Success is a very elusive thing. I think it comes in many forms and for various reasons. It definitely helps that I have a strong understanding of what readers want from me. But, historically, I don’t always give it to them. I don’t have consistent themes for my covers. I write many tropes. I write many sub-genres (YA, NA, contemporary, mafia, rom-com, football, MMA, politics, dub-con, one night stands, slow-burns, naïve heroines, feisty heroines, virgin heroines, heroes who fool around with everything that moves).

What it boils down to, I think, is that readers want two things:
1.     To be surprised
2.     Stick to whatever you did that worked for them.

Those two sound like they contradict each other, but not really.

Have you ever distributed wide, or is KU pivotal to your success?

I’ve never distributed wide.

I think KU is a tricky question for many authors. It’s really a question of what you want from your career and about long-term goals. I know many people who have the numbers to hit NYT and choose not to and release in KU. I also know many people who are just starting out and are slowly building a wide audience and are BOUND to hit lists. I know people who make 45% of their income from other platforms and have no desire to enroll into KU. I know people who used to hit lists and moved to KU thinking they were going to become ballers, but never quite captured the audience.

I started out in KU. I’ve never released wide. I know a good portion of my audience is a KU-based audience. For me, it makes sense to stay in KU. But I definitely cannot speak for other authors and experiences may vary.

An author I respect very much once told me something that really stuck with me—do whatever works for you at any given time, and if it stops working for you, switch it up.

How did you harvest your mailing list and Facebook followers – ads, or reader magnets?

I’m very adamant that my newsletter will remain completely organic. Unlike Likes to author page (which I don’t really see the point in anymore) and asking people to join to my reading group, I actually pay monthly for my newsletter, based on my number of subscribers. And a hefty amount each month, too (also, organic traction will ensure better open rate).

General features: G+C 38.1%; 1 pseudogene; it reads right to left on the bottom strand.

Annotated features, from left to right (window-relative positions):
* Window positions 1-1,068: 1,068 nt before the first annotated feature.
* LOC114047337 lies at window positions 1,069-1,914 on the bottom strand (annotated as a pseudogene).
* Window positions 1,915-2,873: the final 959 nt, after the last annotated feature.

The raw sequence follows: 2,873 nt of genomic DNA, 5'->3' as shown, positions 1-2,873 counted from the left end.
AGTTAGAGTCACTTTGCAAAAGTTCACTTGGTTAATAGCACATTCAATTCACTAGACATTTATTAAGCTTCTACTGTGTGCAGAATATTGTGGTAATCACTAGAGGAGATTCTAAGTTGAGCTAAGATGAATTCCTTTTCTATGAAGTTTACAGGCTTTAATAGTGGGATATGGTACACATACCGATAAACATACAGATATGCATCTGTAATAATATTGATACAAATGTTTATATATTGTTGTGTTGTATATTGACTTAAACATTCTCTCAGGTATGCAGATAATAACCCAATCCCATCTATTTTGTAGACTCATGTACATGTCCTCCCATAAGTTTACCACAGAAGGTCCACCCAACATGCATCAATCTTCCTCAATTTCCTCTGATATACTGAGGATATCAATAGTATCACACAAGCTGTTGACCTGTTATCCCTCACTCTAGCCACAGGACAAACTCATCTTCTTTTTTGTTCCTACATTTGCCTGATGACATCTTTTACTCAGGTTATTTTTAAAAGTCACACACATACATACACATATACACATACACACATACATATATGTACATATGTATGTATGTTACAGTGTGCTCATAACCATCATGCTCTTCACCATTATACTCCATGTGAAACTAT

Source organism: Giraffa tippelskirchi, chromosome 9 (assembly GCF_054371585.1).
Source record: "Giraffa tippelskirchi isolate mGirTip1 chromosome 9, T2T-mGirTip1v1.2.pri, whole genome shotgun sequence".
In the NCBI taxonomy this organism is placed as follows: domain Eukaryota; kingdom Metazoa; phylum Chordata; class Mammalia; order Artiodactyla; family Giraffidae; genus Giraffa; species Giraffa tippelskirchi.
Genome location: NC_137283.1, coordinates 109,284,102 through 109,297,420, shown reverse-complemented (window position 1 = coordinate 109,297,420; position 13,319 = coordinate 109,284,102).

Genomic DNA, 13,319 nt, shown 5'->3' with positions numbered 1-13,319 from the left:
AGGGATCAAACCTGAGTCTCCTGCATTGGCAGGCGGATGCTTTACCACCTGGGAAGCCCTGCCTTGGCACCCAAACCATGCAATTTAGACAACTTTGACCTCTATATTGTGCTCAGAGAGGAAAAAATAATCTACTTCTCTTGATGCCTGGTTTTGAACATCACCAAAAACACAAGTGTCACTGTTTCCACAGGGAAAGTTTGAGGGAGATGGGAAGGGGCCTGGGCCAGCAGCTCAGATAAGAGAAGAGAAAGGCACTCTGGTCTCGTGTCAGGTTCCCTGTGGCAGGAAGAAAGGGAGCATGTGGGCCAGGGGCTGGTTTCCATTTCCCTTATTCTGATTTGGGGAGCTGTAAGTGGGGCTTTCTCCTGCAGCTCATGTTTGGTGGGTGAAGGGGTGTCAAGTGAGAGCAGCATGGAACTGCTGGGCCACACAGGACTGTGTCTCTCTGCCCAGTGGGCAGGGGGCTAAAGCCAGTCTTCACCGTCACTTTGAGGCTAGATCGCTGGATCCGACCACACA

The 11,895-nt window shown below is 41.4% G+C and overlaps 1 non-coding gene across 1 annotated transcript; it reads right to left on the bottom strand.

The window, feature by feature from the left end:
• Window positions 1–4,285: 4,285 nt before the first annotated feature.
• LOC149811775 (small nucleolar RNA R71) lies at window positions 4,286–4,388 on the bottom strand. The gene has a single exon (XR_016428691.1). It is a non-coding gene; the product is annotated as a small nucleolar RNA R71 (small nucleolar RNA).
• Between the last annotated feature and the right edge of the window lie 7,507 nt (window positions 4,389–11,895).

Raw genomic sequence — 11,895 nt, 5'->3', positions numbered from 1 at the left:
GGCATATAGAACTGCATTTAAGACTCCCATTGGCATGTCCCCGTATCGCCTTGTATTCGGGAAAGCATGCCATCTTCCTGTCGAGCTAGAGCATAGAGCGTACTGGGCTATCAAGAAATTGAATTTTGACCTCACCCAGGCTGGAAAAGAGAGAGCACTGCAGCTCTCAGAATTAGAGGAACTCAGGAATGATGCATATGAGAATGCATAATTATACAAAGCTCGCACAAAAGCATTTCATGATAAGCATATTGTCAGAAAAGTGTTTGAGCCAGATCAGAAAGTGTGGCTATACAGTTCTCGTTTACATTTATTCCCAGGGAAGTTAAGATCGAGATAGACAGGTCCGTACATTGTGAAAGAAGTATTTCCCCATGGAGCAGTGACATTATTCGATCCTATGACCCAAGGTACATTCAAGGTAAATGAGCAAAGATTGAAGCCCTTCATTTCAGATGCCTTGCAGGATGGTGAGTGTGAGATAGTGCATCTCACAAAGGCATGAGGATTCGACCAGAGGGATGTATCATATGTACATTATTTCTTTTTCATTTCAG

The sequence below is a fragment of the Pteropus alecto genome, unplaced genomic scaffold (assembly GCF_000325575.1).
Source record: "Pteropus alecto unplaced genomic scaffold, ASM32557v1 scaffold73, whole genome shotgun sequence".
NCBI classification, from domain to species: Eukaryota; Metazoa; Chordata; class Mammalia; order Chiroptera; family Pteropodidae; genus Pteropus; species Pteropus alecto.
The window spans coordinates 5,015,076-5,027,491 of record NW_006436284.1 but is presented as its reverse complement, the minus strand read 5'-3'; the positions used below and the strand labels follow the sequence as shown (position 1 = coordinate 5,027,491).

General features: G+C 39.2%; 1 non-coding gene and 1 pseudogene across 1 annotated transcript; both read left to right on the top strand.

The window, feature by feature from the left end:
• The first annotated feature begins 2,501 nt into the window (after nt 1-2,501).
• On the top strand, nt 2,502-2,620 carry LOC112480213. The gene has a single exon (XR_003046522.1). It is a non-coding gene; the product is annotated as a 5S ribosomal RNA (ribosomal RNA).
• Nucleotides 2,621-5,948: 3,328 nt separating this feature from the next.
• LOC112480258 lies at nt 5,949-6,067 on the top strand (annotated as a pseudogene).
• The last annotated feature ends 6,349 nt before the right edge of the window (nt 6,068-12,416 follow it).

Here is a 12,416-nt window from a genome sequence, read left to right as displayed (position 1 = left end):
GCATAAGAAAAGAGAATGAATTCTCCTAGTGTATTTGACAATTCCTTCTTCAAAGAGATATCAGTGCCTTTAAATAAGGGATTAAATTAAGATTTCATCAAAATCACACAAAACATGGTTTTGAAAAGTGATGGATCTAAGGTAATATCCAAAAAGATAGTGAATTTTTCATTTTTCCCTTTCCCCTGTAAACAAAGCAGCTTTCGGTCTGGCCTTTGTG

For that reason, I don’t advertise my NL or do giveaways to join it. I am happy to do giveaways and ask people to follow me on Amazon, FB and Bookbub (it costs me nothing), but I am very careful to avoid encouraging people who don’t want to be encouraged to sign up for things I am paying for (newsletter, text message alerts). So I just make sure those links are available on my Amazon page, Bookbub page and website and hope for the best. It’s a slow-burn strategy, but it works for me.

Ads—Facebook, AMS, Bookbub. I do advertise my books, but not as heavily as some people suspect. I think it is really important to build an organic audience, but also not to ignore them completely, essentially putting yourself in a disadvantaged position when everyone else is running ads after they release.

I see people spending a staggering amount of money on AMS and FB, and when you have a 20-book backlist and some moderate success, that’s great. But when you’re just starting out, I’m not sure this is what you should be focusing on.

I’ve always been a conservative spender (although the number has changed since Sparrow, in accordance with my new income). I think the best thing to invest in is making sure your audience is as organic and as responsive as it can be.

How many active ARC readers do you have?

Probably around 100, maybe a little less. I do send out ARCs to bloggers too, before I release, which ups this number.

What responsibilities do your street team have, and what do you offer them in return (if anything)?

Sharing teasers and buy links when I have a release.

I do send signed paperbacks to street team members who are very active. But I think keeping a team small and manageable (below 40 people is best, although I think 20 is the best number to have), is essential if you decide to have a street team.

Tom Ashford

Tom Ashford

Tom Ashford is a professional copywriter, author of numerous dark fantasy and sci-fi novels, and the Head of Content at the Self Publishing Formula Blog. His books include the Blackwater trilogy and the Checking Out series.

He lives in London with his wife, in an apartment that doesn’t allow pets. Find out more about Tom here.